Let’s say you’re charged with planning a corporate meeting, casual reception, formal dinner or maybe a wedding. You want to host the event at a venue that doesn’t have its own catering staff. You have the concept and theme in mind, and you even know that you want to have a plated meal, buffet or passed hors d’oeuvres. Before you hire catering or contact catering companies to work the event, it’s helpful to have some initial ideas about the catering menu.
Establish a good balance with your menu, suggests Stacy Ziegler, CPCE, CMP, an active member of the National Association of Catering Executives and director of sales at Bold American Catering, which offers full service catering services to venues throughout Atlanta and organizes more than 500 corporate and social events each year.
“You can go riskier with your passed hors d’oeuvres, side dishes and dessert, but for the main entree you need to remember you are feeding a diverse group of people, Most people like to recognize what they are eating. This doesn’t mean everyone has to serve plain chicken, but be cautious with something very exotic.”
The season of the event also matters. And event planners frequently hold discussions about future events during a completely different season. “Though you may be discussing your menu in the dead of winter, the actual event could be in June. Short ribs and mashed potatoes in January sound fantastic, but when your June event rolls around, you will want something much lighter,” Ziegler says.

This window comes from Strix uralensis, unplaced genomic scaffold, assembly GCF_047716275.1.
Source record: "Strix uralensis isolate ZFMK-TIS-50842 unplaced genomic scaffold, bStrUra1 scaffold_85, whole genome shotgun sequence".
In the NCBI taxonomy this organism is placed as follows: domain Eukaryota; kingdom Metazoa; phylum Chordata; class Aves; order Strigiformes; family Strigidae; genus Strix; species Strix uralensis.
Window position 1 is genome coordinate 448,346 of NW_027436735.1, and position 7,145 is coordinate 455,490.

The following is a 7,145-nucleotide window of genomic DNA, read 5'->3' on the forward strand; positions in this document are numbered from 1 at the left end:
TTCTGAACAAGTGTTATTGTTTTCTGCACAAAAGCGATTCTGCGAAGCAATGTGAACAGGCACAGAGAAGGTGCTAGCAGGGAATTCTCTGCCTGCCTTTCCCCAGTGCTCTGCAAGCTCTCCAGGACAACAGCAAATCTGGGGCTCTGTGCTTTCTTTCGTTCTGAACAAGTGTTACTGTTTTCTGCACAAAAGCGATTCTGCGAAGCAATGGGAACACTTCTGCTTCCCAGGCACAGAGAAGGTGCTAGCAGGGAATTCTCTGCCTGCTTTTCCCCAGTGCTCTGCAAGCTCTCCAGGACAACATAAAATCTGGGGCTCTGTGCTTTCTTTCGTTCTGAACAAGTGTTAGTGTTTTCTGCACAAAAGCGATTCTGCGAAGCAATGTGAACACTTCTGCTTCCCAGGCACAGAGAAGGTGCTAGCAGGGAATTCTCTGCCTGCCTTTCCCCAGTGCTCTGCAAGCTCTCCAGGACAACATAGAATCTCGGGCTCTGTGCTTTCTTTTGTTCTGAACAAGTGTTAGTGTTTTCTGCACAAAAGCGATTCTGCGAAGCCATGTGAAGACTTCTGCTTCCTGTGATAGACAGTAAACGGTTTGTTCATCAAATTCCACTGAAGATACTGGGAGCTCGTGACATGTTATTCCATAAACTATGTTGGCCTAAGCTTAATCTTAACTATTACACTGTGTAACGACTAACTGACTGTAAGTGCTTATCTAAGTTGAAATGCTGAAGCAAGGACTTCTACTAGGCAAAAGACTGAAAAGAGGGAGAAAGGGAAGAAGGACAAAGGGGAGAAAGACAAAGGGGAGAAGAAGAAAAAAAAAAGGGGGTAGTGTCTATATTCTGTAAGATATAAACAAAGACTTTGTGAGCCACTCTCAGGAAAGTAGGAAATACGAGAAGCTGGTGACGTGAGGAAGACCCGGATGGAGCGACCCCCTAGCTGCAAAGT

So now that you have the catering menu in mind, the next step is to hire a catering company for your event. “Talk to your caterer about what they do best,” Ziegler advises. “They have a lot of experience with crowd favorites, and know what they can execute best.” She offers the following 10 tips for anyone who may be hiring a caterer or catering company for the events:
- Taste catering.
By sampling the caterer’s food, it will give you a chance to taste the catering and view how it will be presented. This is also a great time to meet with the Chef and determine how flexible he or she is. All items can be adjusted to your own tastes, so make sure your feedback is taken seriously. Ask how the food is prepared. Tip:. Ask whether the catering is finished on site, or cooked ahead of time and left in a hot box to stay warm?
- Check references of caterers.
Even though you will most likely be given a list of very happy customers, there are still good nuggets of information you can learn if you check references of caterers. It’s an excellent way to gain insights about what the caterer does best. Good questions include: How many times they have used the caterer? What did you like best about their catering services for events? What is one thing you would change for their next event?
- Review past catering pictures.
Catering pictures will give you a sense of how their events are set up. Do you like their service ware, use of spacing, and finishing touches? Is it the style you would like for your event? It is also a great way to explain to the caterer what you like by pointing to things in the pictures that you would like to see repeated at your event.